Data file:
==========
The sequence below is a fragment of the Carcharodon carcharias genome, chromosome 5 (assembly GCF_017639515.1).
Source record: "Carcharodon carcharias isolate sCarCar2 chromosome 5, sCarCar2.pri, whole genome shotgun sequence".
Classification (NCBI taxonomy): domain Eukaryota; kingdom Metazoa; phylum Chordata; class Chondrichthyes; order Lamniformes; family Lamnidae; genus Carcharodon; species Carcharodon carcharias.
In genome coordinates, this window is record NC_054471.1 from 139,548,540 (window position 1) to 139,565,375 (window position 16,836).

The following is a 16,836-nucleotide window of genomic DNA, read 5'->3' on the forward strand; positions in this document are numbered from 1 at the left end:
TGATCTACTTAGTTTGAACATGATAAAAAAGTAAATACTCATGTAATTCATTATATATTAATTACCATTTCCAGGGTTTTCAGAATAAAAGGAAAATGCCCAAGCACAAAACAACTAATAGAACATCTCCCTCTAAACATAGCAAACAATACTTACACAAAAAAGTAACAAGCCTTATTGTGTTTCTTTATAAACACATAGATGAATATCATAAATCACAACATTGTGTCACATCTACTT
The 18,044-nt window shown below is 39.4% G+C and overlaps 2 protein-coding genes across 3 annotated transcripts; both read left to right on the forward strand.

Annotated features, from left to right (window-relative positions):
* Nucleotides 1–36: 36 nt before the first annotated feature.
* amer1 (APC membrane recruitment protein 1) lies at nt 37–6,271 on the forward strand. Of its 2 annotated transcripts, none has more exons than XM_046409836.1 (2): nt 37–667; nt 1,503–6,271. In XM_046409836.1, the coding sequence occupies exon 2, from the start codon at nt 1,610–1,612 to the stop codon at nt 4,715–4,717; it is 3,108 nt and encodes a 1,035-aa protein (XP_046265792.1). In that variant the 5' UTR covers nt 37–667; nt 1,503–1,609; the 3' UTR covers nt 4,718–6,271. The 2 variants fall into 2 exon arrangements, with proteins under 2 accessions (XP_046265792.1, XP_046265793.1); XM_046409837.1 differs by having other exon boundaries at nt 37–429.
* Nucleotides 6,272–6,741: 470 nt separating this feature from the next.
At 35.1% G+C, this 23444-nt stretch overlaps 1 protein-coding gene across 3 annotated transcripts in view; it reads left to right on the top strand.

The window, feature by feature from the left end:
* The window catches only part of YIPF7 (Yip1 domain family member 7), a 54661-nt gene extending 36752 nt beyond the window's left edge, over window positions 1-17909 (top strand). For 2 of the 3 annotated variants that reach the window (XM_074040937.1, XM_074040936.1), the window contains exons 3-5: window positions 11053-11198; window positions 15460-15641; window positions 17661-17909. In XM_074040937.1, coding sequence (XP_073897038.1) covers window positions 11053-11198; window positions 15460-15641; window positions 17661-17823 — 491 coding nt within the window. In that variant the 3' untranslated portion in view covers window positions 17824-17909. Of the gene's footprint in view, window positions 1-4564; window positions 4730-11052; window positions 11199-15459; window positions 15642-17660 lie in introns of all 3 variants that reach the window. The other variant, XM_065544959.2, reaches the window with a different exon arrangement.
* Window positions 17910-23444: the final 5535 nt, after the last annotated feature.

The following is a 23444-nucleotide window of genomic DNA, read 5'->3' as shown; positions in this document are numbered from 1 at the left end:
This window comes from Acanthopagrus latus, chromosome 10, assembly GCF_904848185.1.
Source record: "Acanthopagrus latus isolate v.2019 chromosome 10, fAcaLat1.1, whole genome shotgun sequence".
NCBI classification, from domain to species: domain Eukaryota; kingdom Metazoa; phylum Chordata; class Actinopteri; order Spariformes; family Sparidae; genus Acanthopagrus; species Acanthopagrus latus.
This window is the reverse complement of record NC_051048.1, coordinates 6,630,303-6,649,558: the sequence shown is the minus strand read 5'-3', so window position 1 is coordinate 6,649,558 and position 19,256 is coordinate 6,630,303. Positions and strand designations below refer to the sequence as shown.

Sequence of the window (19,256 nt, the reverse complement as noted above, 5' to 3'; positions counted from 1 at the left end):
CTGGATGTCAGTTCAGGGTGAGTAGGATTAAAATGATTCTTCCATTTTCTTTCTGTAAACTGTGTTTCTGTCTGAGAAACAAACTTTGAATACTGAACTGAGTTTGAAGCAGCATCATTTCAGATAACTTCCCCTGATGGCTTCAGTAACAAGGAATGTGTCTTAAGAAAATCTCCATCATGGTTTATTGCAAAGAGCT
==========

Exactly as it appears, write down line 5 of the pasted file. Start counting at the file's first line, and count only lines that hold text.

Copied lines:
The following is a 16,836-nucleotide window of genomic DNA, read 5'->3' on the forward strand; positions in this document are numbered from 1 at the left end: